Pencil rendering of architectural subjects really is, after all, comparatively simple. One does not encounter the same difficulties as when working in color for there are only the values of light and dark to consider; neither is it difficult to make changes as in work with the pen. Originality is not looked for as it is in some forms of art work, nor is it necessary to strive for a decorative effect. As the small drawing does not often need figures or animals it is not absolutely necessary to be able to draw them; even if figures are to be shown they are usually so small in scale as to need little detail.

The most convincing sort of pencil technique for the usual architectural subjects is the conventional type such as is employed in most of the offices, published examples of which appear from time to time in all of our architectural magazines. The student should collect such reproductions as seem excellent and study them with care. Better yet, if opportunity offers to see originals of -this work in the offices or the architectural exhibitions, analyze them thoroughly. Notice the way in which the various details such as the doors and windows are indicated. Study the methods of suggesting different materials - shingles, clapboards, brickwork, stone, stucco, etc. Look at the way the foliage is shown. Copy either the whole or portions of some of these, trying at the same time to memorize the methods of expression. It is valuable also to compare the drawings with photographs of similar subjects or even with buildings themselves, and sketch directly from the buildings, too, trying small drawings of doors and windows or other similar portions first. Photographs of small houses will offer many suggestions for surroundings which can be copied to advantage. As a help to the student we have introduced in the following chapters a number of drawings showing certain methods of representing details of various sorts, but it should be remembered that it is always well to study the work of a great many different people in order to adapt those ideas which appeal most strongly to you.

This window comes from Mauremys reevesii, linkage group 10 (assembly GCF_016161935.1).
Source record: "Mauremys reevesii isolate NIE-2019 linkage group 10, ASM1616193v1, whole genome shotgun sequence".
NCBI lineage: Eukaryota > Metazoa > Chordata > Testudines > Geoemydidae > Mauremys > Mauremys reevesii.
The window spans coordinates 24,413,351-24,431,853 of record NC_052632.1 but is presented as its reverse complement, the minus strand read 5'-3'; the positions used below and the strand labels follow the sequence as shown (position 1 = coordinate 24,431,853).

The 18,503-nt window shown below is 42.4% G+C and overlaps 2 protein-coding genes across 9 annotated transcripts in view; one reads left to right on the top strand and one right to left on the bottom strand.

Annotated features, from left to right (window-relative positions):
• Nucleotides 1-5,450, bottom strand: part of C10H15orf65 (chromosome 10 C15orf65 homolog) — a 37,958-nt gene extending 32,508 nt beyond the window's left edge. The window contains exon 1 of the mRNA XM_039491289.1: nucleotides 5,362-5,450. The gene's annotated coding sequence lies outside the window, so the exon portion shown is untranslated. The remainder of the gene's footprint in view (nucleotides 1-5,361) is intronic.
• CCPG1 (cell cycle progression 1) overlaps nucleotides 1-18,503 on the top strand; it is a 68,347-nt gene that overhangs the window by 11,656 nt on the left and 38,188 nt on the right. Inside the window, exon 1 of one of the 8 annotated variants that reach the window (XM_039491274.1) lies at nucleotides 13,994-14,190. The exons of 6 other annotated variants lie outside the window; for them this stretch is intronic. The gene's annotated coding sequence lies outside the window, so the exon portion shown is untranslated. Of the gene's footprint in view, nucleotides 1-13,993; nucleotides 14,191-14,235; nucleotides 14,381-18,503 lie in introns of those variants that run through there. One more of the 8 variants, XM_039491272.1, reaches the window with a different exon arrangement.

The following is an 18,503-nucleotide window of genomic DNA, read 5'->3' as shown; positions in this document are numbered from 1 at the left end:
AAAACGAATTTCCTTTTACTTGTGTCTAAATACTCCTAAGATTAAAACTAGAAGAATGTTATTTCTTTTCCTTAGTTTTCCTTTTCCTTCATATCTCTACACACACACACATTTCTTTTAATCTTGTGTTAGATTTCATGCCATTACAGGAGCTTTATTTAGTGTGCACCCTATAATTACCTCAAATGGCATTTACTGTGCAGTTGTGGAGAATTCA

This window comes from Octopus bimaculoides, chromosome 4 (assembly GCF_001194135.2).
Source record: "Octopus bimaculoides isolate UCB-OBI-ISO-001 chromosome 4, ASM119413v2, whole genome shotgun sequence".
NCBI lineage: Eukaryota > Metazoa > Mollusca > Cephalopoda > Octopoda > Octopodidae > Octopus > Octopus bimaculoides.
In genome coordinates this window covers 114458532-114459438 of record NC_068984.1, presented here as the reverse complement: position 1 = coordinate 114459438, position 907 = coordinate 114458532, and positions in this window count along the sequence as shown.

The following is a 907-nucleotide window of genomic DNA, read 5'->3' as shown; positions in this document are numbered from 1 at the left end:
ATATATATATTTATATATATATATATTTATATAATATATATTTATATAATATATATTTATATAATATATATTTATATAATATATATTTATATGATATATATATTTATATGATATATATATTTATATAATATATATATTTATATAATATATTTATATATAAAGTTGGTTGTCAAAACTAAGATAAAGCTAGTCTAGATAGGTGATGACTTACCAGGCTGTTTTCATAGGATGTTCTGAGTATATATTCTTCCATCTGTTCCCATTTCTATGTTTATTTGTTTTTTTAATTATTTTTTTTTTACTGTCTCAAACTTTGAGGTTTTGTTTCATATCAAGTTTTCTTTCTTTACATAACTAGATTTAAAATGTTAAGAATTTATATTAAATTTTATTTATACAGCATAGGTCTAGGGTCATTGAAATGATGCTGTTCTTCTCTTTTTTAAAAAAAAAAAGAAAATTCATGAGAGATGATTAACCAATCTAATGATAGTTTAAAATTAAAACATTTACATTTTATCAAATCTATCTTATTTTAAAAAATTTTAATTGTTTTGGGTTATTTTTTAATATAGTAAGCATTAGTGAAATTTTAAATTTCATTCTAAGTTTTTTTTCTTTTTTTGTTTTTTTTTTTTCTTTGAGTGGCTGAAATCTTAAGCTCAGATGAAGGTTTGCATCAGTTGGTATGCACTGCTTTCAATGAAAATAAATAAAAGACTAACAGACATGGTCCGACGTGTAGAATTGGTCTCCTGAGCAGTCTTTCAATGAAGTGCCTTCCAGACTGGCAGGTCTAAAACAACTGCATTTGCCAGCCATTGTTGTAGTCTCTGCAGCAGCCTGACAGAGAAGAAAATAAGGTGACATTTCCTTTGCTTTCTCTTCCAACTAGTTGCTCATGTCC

After considerable practice has been given to the drawing of details, a real rendering of some small house may be undertaken. It is perhaps well to remind the student that a rendering is a more carefully finished production than a sketch; that whereas a sketch is usually made rather hastily, a rendering is more in the nature of a study - this in spite of the fact that many such drawings appear at first glance to be hastily done. In order to gain an accurate result the subject to be rendered is first laid out instru-mentally directly from the plans and elevations. This work of course demands some knowledge of the science of instrumental perspective. The few facts necessary for drawing the usual type of building can be acquired easily, however, even though one does not go deeply into the theory of the subject, and many men learn simply a few "rule of thumb" methods which really answer all general requirements. It is not within the scope of this volume to give instruction in instrumental perspective but there are a few points which it seems essential to cover as they relate to both instrumental and free-hand work, and concern especially the composition of the entire sheet.